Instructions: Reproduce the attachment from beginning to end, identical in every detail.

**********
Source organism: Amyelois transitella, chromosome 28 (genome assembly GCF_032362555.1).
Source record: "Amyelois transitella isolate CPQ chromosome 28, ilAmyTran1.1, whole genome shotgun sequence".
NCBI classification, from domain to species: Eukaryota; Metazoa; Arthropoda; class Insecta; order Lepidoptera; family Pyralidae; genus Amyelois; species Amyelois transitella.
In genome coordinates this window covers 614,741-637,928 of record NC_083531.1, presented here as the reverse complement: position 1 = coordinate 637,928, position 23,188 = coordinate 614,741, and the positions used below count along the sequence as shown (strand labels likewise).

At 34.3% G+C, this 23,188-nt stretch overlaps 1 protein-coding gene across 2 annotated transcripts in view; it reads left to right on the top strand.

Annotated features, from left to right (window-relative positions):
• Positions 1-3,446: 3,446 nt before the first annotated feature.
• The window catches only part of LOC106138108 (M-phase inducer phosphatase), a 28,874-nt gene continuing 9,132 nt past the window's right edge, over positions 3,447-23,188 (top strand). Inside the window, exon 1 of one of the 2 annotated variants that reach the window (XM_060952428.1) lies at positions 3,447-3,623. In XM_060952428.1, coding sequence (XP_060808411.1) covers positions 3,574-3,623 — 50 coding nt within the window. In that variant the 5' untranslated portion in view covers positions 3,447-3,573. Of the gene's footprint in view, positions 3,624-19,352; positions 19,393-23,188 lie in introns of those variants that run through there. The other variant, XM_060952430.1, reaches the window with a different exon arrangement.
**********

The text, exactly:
Source organism: Amyelois transitella, chromosome 28 (genome assembly GCF_032362555.1).
Source record: "Amyelois transitella isolate CPQ chromosome 28, ilAmyTran1.1, whole genome shotgun sequence".
NCBI classification, from domain to species: Eukaryota; Metazoa; Arthropoda; class Insecta; order Lepidoptera; family Pyralidae; genus Amyelois; species Amyelois transitella.
In genome coordinates this window covers 614,741-637,928 of record NC_083531.1, presented here as the reverse complement: position 1 = coordinate 637,928, position 23,188 = coordinate 614,741, and the positions used below count along the sequence as shown (strand labels likewise).

At 34.3% G+C, this 23,188-nt stretch overlaps 1 protein-coding gene across 2 annotated transcripts in view; it reads left to right on the top strand.

Annotated features, from left to right (window-relative positions):
• Positions 1-3,446: 3,446 nt before the first annotated feature.
• The window catches only part of LOC106138108 (M-phase inducer phosphatase), a 28,874-nt gene continuing 9,132 nt past the window's right edge, over positions 3,447-23,188 (top strand). Inside the window, exon 1 of one of the 2 annotated variants that reach the window (XM_060952428.1) lies at positions 3,447-3,623. In XM_060952428.1, coding sequence (XP_060808411.1) covers positions 3,574-3,623 — 50 coding nt within the window. In that variant the 5' untranslated portion in view covers positions 3,447-3,573. Of the gene's footprint in view, positions 3,624-19,352; positions 19,393-23,188 lie in introns of those variants that run through there. The other variant, XM_060952430.1, reaches the window with a different exon arrangement.